Making Photographs vs. Taking Pictures

While on a trip to Grand Teton National Park in Wyoming last year, I watched a group of photographers “taking pictures” of the Mormon Row Barns on a bright sunny cloudless afternoon. While the weather conditions were just perfect for hiking and other outdoor activities they were lousy for photography.

I thought back to times past when I was a novice photographer. Twenty years ago, I would have been doing the same thing. Over the years, I learned taking a picture is not the same thing as making a photograph. The contrast between the two are as different as night and day.

As I ate my lunch and watched the other photographers at work, I planned my strategy for the next day. It was obvious to me the best photo of the barn would be at first light since they are an East facing subject. I decided to stay in Jackson Hole for the evening and return the first thing in the morning. For the rest of that afternoon, I continued to do some scouting until early evening when the light would be ideal for photography.

Returning the next day in the dark, I waited for sunrise with my Nikon F4 and 60mm lens locked down on a Gitzo 320 tripod. In this part of the country, the light becomes harsh and bright very quickly. Knowing I didn’t have much time, I started to shoot as soon as the sunlight hit the barn and while there were shadows on the grass in the foreground. The shadows make this photograph work. They provide depth and make this image multi-dimensional. Without the quality of the early morning light and the shadows on the foreground grass and on the barn, this photograph would have been flat, boring and lifeless.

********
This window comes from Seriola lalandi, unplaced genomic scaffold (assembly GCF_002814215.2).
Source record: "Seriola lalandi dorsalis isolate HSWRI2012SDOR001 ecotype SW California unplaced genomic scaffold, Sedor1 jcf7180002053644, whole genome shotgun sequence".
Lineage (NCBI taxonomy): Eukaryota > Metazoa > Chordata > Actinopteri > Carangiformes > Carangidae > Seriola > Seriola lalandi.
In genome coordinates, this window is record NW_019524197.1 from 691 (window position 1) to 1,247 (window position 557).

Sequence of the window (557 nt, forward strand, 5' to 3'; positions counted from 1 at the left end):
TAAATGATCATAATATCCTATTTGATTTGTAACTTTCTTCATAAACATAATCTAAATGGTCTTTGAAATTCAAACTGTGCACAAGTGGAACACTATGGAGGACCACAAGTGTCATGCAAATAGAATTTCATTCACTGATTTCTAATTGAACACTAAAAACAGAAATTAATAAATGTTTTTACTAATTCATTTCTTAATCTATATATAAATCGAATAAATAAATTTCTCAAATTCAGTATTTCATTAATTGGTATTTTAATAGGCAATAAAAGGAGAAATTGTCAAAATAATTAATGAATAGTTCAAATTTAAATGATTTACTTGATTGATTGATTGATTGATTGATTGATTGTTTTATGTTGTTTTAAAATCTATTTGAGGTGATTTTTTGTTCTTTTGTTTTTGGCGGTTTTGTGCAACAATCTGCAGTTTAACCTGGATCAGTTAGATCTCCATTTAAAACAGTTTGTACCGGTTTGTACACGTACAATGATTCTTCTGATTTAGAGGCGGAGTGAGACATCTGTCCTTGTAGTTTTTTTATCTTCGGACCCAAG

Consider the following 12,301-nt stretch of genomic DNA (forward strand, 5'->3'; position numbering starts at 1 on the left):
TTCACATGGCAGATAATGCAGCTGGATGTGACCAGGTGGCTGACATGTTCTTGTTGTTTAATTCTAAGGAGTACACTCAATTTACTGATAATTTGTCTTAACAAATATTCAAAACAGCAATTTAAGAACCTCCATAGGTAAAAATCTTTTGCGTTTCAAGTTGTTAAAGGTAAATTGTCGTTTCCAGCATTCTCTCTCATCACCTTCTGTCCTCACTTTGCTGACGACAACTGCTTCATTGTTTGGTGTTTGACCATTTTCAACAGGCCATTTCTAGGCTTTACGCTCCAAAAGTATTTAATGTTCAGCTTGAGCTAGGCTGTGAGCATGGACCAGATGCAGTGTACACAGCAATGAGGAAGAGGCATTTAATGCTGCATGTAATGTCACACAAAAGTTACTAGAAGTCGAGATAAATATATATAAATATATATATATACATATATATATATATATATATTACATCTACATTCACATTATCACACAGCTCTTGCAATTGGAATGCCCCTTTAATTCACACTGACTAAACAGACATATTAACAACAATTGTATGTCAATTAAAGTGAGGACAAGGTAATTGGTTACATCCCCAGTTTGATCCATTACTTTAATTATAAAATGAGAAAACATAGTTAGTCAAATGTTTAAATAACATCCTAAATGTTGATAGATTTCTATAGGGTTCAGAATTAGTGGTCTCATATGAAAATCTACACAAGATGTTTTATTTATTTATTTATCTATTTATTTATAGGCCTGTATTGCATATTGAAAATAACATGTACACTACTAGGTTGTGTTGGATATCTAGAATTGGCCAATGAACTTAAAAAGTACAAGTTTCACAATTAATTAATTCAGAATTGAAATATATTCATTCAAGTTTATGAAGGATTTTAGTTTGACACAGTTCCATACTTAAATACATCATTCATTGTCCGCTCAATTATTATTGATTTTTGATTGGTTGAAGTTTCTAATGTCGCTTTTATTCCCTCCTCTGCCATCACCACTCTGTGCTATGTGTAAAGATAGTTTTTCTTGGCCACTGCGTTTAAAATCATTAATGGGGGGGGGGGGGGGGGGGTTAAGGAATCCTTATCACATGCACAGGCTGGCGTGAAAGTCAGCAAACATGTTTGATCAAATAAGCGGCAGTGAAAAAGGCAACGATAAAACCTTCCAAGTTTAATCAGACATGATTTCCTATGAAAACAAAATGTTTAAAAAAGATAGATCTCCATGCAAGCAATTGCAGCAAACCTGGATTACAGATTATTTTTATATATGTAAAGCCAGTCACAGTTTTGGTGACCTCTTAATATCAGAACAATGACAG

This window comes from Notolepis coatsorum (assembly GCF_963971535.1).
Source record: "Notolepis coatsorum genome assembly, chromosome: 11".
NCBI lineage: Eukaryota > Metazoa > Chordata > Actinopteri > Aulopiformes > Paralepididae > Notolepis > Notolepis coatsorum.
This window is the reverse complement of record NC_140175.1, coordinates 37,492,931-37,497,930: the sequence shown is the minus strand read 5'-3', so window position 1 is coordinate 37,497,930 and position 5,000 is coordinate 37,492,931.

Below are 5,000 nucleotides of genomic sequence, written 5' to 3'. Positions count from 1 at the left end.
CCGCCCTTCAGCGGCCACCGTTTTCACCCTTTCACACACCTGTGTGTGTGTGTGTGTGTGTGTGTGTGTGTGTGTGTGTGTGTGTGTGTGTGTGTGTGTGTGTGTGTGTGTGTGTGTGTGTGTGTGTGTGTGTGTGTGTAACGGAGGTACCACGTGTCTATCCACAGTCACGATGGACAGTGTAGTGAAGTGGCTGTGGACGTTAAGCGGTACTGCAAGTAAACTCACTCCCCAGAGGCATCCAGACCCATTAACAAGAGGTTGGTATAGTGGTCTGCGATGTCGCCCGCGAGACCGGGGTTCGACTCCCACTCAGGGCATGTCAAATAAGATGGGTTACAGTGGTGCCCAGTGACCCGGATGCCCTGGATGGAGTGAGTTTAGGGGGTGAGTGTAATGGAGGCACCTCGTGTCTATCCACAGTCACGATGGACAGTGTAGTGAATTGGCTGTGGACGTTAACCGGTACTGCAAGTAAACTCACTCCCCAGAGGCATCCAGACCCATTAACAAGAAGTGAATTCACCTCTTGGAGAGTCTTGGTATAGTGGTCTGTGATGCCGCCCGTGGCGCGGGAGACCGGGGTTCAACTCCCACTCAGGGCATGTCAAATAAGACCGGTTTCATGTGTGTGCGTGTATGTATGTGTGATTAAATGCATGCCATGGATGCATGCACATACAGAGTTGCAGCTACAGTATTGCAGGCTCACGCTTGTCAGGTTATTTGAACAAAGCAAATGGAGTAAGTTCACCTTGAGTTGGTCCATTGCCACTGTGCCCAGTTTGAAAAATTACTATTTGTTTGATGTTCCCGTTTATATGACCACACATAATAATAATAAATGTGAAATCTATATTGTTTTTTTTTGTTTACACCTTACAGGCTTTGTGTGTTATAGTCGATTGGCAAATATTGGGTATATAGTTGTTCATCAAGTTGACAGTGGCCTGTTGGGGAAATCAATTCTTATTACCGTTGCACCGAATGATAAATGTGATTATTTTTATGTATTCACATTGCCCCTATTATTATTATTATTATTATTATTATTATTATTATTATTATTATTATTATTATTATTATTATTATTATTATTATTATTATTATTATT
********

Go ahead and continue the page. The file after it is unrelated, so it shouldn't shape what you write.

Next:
As a result of some thought and planning, I made a successful photograph that goes far beyond the typical vacation snapshot or picture.


One Response to “Making Photographs vs. Taking Pictures”

  1. Dawn Del Guercio Says:

    I hope you’ll forgive me if I make many comments and ask questions along the way?

    Beautiful shot. It’s amazing how the light has a golden/green tinge to it…

    As a novice myself, I’m still often “duped” into taking photos in less than ideal conditions, but often it’s because I am on a schedule and can’t get back to the same spot later on- especially if I am traveling with my husband. I guess it’s something I should plan more for in the future.

    Do you do a great deal of post-processing?

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